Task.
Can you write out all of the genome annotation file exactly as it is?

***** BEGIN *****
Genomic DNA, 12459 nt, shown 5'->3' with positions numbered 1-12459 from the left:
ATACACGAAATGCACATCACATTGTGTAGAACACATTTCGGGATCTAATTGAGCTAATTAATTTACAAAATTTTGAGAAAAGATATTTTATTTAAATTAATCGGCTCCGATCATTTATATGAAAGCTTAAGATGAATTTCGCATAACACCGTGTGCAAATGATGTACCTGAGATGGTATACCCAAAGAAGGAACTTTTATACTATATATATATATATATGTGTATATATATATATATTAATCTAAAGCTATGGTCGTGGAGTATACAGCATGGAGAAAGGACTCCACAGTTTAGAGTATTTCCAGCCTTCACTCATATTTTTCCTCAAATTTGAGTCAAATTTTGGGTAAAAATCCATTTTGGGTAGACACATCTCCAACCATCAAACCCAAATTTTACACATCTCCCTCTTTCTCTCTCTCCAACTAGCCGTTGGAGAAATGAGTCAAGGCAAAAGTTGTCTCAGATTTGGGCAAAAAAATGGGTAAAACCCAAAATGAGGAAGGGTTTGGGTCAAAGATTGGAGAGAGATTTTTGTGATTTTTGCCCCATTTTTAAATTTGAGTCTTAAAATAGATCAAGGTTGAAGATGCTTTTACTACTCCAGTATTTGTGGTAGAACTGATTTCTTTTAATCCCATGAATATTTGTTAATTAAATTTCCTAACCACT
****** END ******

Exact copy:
Genomic DNA, 12459 nt, shown 5'->3' with positions numbered 1-12459 from the left:
ATACACGAAATGCACATCACATTGTGTAGAACACATTTCGGGATCTAATTGAGCTAATTAATTTACAAAATTTTGAGAAAAGATATTTTATTTAAATTAATCGGCTCCGATCATTTATATGAAAGCTTAAGATGAATTTCGCATAACACCGTGTGCAAATGATGTACCTGAGATGGTATACCCAAAGAAGGAACTTTTATACTATATATATATATATATGTGTATATATATATATATTAATCTAAAGCTATGGTCGTGGAGTATACAGCATGGAGAAAGGACTCCACAGTTTAGAGTATTTCCAGCCTTCACTCATATTTTTCCTCAAATTTGAGTCAAATTTTGGGTAAAAATCCATTTTGGGTAGACACATCTCCAACCATCAAACCCAAATTTTACACATCTCCCTCTTTCTCTCTCTCCAACTAGCCGTTGGAGAAATGAGTCAAGGCAAAAGTTGTCTCAGATTTGGGCAAAAAAATGGGTAAAACCCAAAATGAGGAAGGGTTTGGGTCAAAGATTGGAGAGAGATTTTTGTGATTTTTGCCCCATTTTTAAATTTGAGTCTTAAAATAGATCAAGGTTGAAGATGCTTTTACTACTCCAGTATTTGTGGTAGAACTGATTTCTTTTAATCCCATGAATATTTGTTAATTAAATTTCCTAACCACT